Are Low T-Levels and Poor Sleep Related?

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For many women, the prospect of facing menopause brings great fear and apprehension. It is a time in life where reproduction ends, and for some women, leaves them with no way of identifying what their future life's purpose will be. Many women recall with not so fond memories the experiences of their mothers and grandmothers as they faced menopause with few of the hormone replacement help methods, which are available to females today. We have all heard the horror stories of hormone imbalance: night sweats, mood swings, etc. and are certainly not looking forward to the time when we too will be facing these unpleasant hormone deficiency side effects that often go hand in hand with perimenopause and menopause.

However, countless women today are seeking new ways to cope with the unpleasant hormonal changes, which so often accompany the onset of menopause. In the past, women have relied upon synthetic hormone replacement treatments which have been rather hit or miss in terms of their effectiveness. With the release of the Women's Health Initiative study, proving some synthetic hormones to be more harmful than good, women feared hormone replacement therapy all together. What most women didn't realize was that the WHI study neglected to disclose that their researchers did not use bio-identical hormones but only synthetic hormones. Although initial confusion about HRT was created, women are now searching for alternatives to hormone replacement and discovering a new safer solution which is bio-identical hormone replacement therapy or BHRT.

Although BHRT is an age old remedy, countless doctors and their patients are just learning of this option. If you are wondering why doctors are just learning of BHRT, there is a simple answer. Bio-identical hormones aren't patentable because they are in their natural form, thus pharmaceutical companies don't do studies on them. However, BHRT is in the forefront of anti-aging treatment and for many doctors the newest method for helping cure much that ails the menopausal woman. Different from conventional methods of hormone replacement therapy, which seeks to have women ingest synthetic or chemically altered versions of naturally occurring hormones, BHRT offers a more natural fit for the body. BHRT offers women plant based hormones that have the exact chemical and molecular structure as hormones that are produced in the human body. Unlike synthetic hormones, BHRT isn't alien to our body thus BHRT is received well with virtually no side effects.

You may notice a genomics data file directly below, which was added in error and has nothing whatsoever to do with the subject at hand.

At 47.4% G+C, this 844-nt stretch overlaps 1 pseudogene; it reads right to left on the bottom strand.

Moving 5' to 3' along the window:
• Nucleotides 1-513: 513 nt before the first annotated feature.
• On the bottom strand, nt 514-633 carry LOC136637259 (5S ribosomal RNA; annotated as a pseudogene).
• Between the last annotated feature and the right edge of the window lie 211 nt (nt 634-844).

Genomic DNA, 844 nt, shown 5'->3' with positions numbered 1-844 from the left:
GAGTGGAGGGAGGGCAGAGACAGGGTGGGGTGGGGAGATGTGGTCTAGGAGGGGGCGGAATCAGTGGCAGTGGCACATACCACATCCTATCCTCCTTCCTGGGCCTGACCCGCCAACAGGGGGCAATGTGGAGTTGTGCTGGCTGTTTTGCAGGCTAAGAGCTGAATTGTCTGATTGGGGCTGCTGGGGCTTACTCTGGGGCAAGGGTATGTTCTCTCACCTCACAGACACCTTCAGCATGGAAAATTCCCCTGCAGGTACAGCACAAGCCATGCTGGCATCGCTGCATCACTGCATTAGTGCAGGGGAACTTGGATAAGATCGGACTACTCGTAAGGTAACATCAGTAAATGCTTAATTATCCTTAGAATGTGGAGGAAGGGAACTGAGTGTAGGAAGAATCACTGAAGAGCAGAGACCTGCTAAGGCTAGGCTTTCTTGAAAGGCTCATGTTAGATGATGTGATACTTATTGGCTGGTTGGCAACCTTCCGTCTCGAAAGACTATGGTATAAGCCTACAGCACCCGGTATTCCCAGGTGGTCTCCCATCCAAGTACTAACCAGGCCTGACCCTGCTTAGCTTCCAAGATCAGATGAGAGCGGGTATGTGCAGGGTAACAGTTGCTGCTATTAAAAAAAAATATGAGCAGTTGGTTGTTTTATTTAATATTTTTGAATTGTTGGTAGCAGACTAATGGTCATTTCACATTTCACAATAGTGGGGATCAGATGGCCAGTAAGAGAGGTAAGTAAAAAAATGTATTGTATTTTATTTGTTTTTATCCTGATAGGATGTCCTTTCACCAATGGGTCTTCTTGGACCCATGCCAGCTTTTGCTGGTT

BHRT is allowing many women to address the multiple concerns and health issues which rapidly face women who are actively going through the stages of menopause. The doses of BHRT are designed for each individual patient and are not a one-size fits all recipe. With bio-identical hormone replacement therapy, there is the recognition that each woman is different, therefore, her hormone treatment must be individualized to meet her very specific needs. Physicians who are advancing the use of bio-idientical hormone replacement therapies for their patients will first work with a woman to discover if she is actively in the perimenopause / menopause stage. Not only will the doctor need a complete physical history, but he or she will also need a patient's most up-to-date medical information which will in turn aid her in determining the specifics of each individual woman's case. At this point physicians who use bio-identical hormone replacement therapy will take blood, and from the blood results, can determine in which hormonal areas the female patient may be struggling.

Bio-identical hormone replacement therapy then calls for each hormone supplement to be compounded and dispensed in a manner which will be most effective in treating the specific hormone levels of the female patient involved. This type of customization of medicine ensures that an individual's specific concerns are addressed and that the menopause symptoms, the ones that are most bothersome to the patient, will be actively treated and brought under control.